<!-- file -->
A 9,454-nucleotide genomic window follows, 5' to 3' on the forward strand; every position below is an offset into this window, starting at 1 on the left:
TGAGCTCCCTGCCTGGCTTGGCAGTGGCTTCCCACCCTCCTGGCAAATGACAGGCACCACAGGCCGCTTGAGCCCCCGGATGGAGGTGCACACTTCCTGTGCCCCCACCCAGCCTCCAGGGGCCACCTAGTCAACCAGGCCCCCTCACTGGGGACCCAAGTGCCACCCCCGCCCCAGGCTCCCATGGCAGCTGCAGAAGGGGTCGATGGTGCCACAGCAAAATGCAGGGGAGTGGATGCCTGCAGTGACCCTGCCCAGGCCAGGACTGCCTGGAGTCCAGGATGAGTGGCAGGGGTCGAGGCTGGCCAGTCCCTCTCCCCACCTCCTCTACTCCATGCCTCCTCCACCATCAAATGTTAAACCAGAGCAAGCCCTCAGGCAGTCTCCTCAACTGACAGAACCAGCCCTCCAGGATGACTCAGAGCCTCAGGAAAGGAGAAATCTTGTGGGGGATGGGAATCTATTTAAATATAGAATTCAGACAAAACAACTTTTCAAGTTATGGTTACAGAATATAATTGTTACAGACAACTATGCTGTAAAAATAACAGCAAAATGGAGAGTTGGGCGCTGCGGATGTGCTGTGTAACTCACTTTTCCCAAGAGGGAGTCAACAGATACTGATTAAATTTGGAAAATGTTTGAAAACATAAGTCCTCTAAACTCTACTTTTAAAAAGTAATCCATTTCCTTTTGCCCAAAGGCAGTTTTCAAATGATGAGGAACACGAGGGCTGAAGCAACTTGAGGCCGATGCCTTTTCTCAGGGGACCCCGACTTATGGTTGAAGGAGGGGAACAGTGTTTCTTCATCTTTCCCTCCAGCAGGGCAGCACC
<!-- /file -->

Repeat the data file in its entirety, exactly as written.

A 9,454-nucleotide genomic window follows, 5' to 3' on the forward strand; every position below is an offset into this window, starting at 1 on the left:
TGAGCTCCCTGCCTGGCTTGGCAGTGGCTTCCCACCCTCCTGGCAAATGACAGGCACCACAGGCCGCTTGAGCCCCCGGATGGAGGTGCACACTTCCTGTGCCCCCACCCAGCCTCCAGGGGCCACCTAGTCAACCAGGCCCCCTCACTGGGGACCCAAGTGCCACCCCCGCCCCAGGCTCCCATGGCAGCTGCAGAAGGGGTCGATGGTGCCACAGCAAAATGCAGGGGAGTGGATGCCTGCAGTGACCCTGCCCAGGCCAGGACTGCCTGGAGTCCAGGATGAGTGGCAGGGGTCGAGGCTGGCCAGTCCCTCTCCCCACCTCCTCTACTCCATGCCTCCTCCACCATCAAATGTTAAACCAGAGCAAGCCCTCAGGCAGTCTCCTCAACTGACAGAACCAGCCCTCCAGGATGACTCAGAGCCTCAGGAAAGGAGAAATCTTGTGGGGGATGGGAATCTATTTAAATATAGAATTCAGACAAAACAACTTTTCAAGTTATGGTTACAGAATATAATTGTTACAGACAACTATGCTGTAAAAATAACAGCAAAATGGAGAGTTGGGCGCTGCGGATGTGCTGTGTAACTCACTTTTCCCAAGAGGGAGTCAACAGATACTGATTAAATTTGGAAAATGTTTGAAAACATAAGTCCTCTAAACTCTACTTTTAAAAAGTAATCCATTTCCTTTTGCCCAAAGGCAGTTTTCAAATGATGAGGAACACGAGGGCTGAAGCAACTTGAGGCCGATGCCTTTTCTCAGGGGACCCCGACTTATGGTTGAAGGAGGGGAACAGTGTTTCTTCATCTTTCCCTCCAGCAGGGCAGCACC